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Research-Creation and Social Justice

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Knowings and Knots: Methodologies and Ecologies in Research-Creation


Knowings and Knots: Methodologies and Ecologies in Research-Creation
March 23, 24, and 25, 2014

Think-Tank Day 1

Think-Tank Day 2

Haraway Keynote

This interdisciplinary think-tank builds on recent scholarship in the critical discourse of research-creation to examine the multiple dimensions of artistic research as it is conceptualized in the Canadian university today. In particular, we ask how the critical-discourse of research-creation might benefit from insights in the interdisciplinary humanities, the digital humanities, feminism and post-colonial discourses.  We ask not only how research-creation is conceived and actualized by practitioners in these fields, but also how research-creation prompts critical new directions in the academy today. 

The questions we place at the centre of this think-tank are:

  • How do the politics of research-creation play out in the arts, humanities, sciences and social sciences?
  • What do research-creation practices look like in these fields?
  • How might research-creation unsettle existing relations of power and knowledge? Alternatively, how might some forms of research-creation entrench inherited relations of power and knowledge?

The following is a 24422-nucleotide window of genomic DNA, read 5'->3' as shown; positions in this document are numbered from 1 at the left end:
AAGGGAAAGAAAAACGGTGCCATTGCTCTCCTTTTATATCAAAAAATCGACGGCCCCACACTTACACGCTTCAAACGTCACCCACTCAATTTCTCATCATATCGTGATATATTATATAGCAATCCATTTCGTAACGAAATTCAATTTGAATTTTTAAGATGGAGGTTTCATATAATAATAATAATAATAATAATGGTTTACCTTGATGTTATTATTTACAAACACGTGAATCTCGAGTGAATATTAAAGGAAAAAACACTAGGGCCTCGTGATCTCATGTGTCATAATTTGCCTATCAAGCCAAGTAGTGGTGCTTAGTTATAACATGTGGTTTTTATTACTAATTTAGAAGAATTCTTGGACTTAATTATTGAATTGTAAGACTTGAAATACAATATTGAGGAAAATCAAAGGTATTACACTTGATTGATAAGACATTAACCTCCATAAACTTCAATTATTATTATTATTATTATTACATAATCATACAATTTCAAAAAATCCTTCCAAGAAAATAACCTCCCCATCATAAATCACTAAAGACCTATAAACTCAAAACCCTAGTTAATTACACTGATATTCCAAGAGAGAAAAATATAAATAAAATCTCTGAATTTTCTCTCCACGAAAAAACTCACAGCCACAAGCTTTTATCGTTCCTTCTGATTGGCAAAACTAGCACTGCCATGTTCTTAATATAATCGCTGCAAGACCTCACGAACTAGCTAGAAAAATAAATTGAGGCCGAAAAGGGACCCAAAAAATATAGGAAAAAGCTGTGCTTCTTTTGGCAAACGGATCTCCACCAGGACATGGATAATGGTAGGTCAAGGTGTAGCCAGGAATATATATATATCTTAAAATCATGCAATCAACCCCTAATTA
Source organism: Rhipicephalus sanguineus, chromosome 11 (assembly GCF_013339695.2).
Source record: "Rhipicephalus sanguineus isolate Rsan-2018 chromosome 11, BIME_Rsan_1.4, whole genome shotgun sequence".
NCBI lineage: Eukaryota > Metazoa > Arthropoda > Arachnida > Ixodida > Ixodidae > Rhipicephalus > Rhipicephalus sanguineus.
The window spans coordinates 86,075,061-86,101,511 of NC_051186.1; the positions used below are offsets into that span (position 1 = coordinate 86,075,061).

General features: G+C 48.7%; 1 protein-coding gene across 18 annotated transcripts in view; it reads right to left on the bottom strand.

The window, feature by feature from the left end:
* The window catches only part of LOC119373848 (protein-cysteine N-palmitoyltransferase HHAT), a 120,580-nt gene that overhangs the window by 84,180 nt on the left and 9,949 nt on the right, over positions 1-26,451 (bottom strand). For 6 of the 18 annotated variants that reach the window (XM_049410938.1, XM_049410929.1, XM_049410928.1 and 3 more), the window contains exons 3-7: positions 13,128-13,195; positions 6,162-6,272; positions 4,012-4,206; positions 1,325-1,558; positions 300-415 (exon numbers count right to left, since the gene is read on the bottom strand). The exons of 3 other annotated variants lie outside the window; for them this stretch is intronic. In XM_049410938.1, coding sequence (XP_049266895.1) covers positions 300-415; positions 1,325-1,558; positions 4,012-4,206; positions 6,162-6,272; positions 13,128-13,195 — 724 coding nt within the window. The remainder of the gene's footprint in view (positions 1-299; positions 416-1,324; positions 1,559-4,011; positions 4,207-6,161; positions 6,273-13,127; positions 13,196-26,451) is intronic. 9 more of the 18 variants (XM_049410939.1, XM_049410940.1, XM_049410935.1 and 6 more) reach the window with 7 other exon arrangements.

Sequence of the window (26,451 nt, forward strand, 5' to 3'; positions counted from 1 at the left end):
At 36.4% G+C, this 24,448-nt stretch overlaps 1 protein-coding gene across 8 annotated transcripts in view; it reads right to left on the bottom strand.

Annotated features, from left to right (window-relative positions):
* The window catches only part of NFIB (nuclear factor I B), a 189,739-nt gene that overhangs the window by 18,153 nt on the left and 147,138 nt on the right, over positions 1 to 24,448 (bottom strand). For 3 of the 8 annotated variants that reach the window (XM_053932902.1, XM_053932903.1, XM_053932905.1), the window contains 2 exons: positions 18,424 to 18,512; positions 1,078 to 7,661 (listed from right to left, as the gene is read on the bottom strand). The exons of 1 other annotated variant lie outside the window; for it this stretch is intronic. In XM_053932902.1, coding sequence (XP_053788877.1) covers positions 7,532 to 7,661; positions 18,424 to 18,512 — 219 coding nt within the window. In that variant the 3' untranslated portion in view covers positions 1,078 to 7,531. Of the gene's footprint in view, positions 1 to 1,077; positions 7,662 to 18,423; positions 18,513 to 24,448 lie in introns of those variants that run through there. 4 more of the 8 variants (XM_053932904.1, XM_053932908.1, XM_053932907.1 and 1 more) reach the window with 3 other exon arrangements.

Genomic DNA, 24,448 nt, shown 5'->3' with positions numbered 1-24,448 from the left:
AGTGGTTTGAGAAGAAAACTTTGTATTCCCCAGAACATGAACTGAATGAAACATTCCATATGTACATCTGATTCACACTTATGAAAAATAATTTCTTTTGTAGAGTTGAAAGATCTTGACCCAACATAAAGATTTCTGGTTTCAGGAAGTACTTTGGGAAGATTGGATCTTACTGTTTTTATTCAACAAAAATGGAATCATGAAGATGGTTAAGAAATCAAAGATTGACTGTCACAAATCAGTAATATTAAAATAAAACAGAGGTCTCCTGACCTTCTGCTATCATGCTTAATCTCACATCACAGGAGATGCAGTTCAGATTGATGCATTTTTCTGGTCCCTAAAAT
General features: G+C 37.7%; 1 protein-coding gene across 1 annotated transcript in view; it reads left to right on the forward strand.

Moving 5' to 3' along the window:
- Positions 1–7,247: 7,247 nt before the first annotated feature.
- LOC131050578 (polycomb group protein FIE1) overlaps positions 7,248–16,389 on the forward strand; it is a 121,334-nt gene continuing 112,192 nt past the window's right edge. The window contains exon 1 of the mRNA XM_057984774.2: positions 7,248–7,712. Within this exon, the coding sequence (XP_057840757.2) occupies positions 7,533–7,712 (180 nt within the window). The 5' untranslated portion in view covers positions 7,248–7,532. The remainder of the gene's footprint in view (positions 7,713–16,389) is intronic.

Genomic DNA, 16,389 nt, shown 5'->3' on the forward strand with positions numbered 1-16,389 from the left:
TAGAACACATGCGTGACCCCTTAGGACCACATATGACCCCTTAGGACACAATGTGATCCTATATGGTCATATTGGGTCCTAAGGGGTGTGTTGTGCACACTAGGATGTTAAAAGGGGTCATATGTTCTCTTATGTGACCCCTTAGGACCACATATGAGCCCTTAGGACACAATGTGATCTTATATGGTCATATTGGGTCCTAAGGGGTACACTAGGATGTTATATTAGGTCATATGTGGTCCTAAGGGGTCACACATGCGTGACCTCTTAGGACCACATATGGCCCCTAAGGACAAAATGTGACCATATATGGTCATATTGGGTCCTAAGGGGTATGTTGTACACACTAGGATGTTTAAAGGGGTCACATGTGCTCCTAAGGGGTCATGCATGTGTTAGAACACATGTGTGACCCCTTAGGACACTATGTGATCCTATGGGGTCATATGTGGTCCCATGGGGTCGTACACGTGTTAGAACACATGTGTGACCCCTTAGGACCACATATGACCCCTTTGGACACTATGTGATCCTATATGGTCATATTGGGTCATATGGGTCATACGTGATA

• How might these questions be salient for the future of interdisciplinary research in the 21st century academy? 

We are honoured to welcome Dr. Donna Haraway to the University of Alberta for this event.  Dr. Haraway will participate as a "distinguished presence" in the think-tank and deliver a public keynote lecture on March 24th. 

Haraway's most recent books, The Companion Species Manifesto (2003) and When Species Meet (2008), enact her germinal model of “situated knowledges”(1998) and rework it through the perspective of "companion species."  Such a perspective is of particular relevance to the critical and emergent discourses of research-creation as they attempt to bridge contemporary pedagogical divides between the arts, sciences and humanities. As she suggests at the beginning of The Companion Species Manifesto: The question of how "people rooted in different knowledge practices 'get on together' [….] can only be put together in emergent practices; i.e., in vulnerable, on-the-ground work that cobbles together non-harmonious agencies […] that are accountable both to their disparate inherited histories and to their barely possible but absolutely necessary joint futures"(7). The Research-Creation Think-Tank brings together a variety of interdisciplinary scholars to think through the ways that this very question might be crucial to the critical futures of research-creation in Canada.